I understand that polite forms like yomimasu are actually (or originated as) infinitive yomi + auxiliary verb masu in its plain non-past form. Then past form yomimashita is just infinitive yomi + plain past mashita.

So I wonder what is the origin of the negative form, such as yomimasen. Given the above, one might naively expect a plain non-past negative form of masu, which would give yomimasanai. Is -masen "explainable" in terms of other forms? Is it a contraction from an originally longer form?

2 Answers 2


According to Shogakukan's big 国{こく}語{ご}大{だい}辞{じ}典{てん}, the verb ending -masu ultimately derived from a combination of humble polite auxiliary verb 参{まい}る plus the verb する, as a shift from either ‑mairasuru or possibly ‑maisuru. The final ‑su in modern ‑masu conjugates identically to classical su / suru. The 未然形{みぜんけい} ("incomplete form") that is used to form negatives ends in ‑a in most classical 四段{よだん} verbs (which became modern 五段{ごだん} or "type 1" verbs), such as kaka‑ as the mizenkei for 書{か}く, or ika‑ as the mizenkei for 行{い}く, etc. However, classical su / suru is irregular, and its mizenkei is se‑ instead. (This is still the mizenkei for suru in some modern dialects, such as Kansai-ben.) So the negative of ‑masu was formed as the mizenkei of ‑mase‑ plus the negative ending -nu, as ‑masenu. Final ‑nu contracts to just ‑n, giving us modern ‑masen.


Just wanted to add a little extra context to ます and it's modern day 否定形, ません. ます appears in the Nara period as an honorific way to say be/go. It was later used as a honorary supplementary verb (a verb attached to the end of another verb to show respect/honor). The latter usage survives into the modern day with the same usage.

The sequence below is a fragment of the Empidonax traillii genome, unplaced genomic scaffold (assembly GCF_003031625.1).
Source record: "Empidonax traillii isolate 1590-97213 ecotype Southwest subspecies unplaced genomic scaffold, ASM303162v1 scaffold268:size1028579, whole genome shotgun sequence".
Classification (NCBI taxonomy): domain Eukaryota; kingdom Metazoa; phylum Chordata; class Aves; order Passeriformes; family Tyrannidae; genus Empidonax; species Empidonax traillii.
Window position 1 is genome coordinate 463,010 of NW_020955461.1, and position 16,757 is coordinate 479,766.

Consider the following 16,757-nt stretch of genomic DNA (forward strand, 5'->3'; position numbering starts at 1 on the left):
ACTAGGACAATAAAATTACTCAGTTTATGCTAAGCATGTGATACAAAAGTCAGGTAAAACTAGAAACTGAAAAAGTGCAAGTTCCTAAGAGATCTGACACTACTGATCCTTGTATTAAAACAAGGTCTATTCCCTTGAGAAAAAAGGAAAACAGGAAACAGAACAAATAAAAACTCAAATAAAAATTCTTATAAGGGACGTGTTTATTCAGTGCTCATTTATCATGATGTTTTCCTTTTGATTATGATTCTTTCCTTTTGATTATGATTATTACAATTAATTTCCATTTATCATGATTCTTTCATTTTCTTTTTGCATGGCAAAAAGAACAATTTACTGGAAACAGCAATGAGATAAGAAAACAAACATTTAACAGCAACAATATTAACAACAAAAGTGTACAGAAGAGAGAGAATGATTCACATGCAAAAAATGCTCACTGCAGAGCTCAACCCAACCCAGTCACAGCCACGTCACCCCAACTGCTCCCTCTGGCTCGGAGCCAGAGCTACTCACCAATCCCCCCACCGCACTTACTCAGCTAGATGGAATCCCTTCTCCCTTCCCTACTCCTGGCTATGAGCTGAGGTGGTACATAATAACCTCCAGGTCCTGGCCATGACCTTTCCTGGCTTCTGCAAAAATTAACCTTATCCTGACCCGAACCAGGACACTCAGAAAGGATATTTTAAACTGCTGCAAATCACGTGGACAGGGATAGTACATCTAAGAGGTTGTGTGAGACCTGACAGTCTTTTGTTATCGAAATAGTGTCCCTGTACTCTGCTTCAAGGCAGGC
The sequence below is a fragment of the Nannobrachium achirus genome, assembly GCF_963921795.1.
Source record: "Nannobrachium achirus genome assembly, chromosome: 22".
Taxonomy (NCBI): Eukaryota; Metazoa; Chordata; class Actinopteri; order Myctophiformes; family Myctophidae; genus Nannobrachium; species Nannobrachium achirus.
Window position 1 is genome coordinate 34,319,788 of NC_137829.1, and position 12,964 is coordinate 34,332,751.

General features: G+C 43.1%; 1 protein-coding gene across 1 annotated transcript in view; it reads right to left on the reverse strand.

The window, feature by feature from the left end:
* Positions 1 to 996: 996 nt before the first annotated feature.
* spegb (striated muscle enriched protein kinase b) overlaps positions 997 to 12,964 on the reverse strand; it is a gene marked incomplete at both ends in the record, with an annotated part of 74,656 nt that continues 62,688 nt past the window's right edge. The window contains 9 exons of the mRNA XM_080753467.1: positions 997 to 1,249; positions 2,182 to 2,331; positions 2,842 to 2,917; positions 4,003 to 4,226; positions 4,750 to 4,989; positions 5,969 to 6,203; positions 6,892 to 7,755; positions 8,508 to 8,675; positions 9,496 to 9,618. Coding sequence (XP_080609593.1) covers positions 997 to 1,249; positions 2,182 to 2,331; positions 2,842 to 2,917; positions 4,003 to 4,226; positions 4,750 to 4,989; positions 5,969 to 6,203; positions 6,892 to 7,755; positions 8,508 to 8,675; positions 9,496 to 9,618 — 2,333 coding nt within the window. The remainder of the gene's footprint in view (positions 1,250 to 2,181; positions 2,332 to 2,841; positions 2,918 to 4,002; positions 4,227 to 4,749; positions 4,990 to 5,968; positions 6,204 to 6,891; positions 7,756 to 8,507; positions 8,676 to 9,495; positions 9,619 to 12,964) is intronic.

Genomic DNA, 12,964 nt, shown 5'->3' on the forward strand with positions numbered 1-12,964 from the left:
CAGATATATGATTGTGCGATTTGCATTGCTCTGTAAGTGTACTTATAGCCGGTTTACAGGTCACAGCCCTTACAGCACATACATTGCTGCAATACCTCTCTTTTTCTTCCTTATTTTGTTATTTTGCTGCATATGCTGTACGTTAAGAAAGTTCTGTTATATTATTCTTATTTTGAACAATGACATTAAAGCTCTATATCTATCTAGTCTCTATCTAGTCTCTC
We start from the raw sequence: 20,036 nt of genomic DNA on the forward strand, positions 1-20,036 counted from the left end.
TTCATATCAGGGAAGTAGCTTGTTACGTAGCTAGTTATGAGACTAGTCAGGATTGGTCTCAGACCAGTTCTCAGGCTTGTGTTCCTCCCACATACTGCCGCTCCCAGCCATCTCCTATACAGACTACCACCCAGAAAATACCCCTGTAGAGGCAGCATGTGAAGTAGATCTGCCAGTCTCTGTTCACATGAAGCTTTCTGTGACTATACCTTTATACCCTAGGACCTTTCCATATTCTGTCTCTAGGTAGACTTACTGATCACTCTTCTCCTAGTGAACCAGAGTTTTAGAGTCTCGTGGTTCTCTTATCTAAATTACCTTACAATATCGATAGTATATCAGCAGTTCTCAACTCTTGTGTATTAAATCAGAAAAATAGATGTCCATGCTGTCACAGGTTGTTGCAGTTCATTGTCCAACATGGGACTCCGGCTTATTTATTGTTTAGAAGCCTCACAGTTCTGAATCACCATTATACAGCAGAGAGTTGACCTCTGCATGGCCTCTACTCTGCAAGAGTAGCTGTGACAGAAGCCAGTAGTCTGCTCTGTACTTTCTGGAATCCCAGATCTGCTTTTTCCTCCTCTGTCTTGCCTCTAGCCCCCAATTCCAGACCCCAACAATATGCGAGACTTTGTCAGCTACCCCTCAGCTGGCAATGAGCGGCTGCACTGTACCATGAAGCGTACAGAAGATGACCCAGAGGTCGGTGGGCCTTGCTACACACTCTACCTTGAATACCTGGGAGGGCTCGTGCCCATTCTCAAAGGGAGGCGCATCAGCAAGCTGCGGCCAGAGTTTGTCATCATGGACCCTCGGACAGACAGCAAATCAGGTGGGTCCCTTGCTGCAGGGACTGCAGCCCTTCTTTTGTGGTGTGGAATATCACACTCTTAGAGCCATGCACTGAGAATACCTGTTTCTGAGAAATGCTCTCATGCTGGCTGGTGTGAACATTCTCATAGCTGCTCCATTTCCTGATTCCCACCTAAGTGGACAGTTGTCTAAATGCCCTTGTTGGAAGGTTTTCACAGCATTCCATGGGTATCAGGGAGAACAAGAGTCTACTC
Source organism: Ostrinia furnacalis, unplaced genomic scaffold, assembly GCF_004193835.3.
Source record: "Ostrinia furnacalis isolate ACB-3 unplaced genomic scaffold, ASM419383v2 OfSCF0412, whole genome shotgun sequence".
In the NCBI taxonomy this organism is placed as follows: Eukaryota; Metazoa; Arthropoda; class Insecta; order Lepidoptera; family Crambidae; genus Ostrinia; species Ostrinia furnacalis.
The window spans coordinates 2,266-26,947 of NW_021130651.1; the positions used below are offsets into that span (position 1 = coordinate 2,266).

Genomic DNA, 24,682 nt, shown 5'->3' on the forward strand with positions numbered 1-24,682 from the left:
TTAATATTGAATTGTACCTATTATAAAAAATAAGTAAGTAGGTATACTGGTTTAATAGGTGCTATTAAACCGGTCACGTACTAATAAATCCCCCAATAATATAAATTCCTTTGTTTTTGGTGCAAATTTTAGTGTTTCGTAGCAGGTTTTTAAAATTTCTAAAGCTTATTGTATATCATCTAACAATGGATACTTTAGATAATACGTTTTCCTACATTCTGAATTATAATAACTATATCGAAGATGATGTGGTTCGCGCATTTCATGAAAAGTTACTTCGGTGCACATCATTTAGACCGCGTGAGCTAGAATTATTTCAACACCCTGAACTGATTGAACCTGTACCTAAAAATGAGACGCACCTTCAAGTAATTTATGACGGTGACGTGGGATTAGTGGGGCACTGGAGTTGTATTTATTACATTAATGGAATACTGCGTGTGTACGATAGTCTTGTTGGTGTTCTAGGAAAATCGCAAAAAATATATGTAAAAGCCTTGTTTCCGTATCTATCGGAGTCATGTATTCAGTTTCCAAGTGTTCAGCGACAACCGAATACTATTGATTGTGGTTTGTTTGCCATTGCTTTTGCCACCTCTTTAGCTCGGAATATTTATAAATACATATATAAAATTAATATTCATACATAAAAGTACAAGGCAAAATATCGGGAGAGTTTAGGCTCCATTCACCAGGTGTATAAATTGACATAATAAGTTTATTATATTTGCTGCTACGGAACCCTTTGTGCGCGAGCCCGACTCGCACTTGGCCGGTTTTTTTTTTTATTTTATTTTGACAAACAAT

The difference between classical and the modern day is that the classical verb was a 四段 verb so the 未然形 was まさ and the simple negative was まさず. Eventually the 連体形 of ず (simple negative auxiliary) as well as all verbs/adjectives/adjectival verbs replaced the 終止形 (modern day 辞書形). So まさず become まさぬ. Eventually ぬ (negative auxiliary 連体形/終止形) became ん in 関西 (Kansai region) and ない in 関東 (Tokyo and surrounding areas).

So you would expect like all 五段 verbs that ます would've been conjugated in modern Japanese like まさない or まさん but this clearly isn't the case. Instead it is conjugated like a サ変 verb + ん(ぬー>ん), ません. This is more than likely due to the misinterpretation of ます as being the combination of (何々 "something")+す. This is completely understandable as a lot of verbs in classical/modern Japanese are formed by something + す. For example, to make a Sino-Japanese noun a verb just attach す (or in modern Japanese する). All of the verbs formed this way follow a サ変 conjugation because they are inflections of す/する.

In short. ます exists as a verb with the same function in both classical and modern Japanese. At some point, ます was misinterpreted as a サ変 verb and is now conjugated like a サ変 verb plus ん.

  • Per the argument in the other answer, treating ます as a combination of ま + す isn't actually a misinterpretation. Commented May 12, 2023 at 7:08
  • While the source from above is from a dictionary (published in 1972 originally), it really does seem like a folk etymology as it doesn't really agree with the historical written record from around 1200 years ago.
    – LordVysh
    Commented Sep 22, 2023 at 22:11

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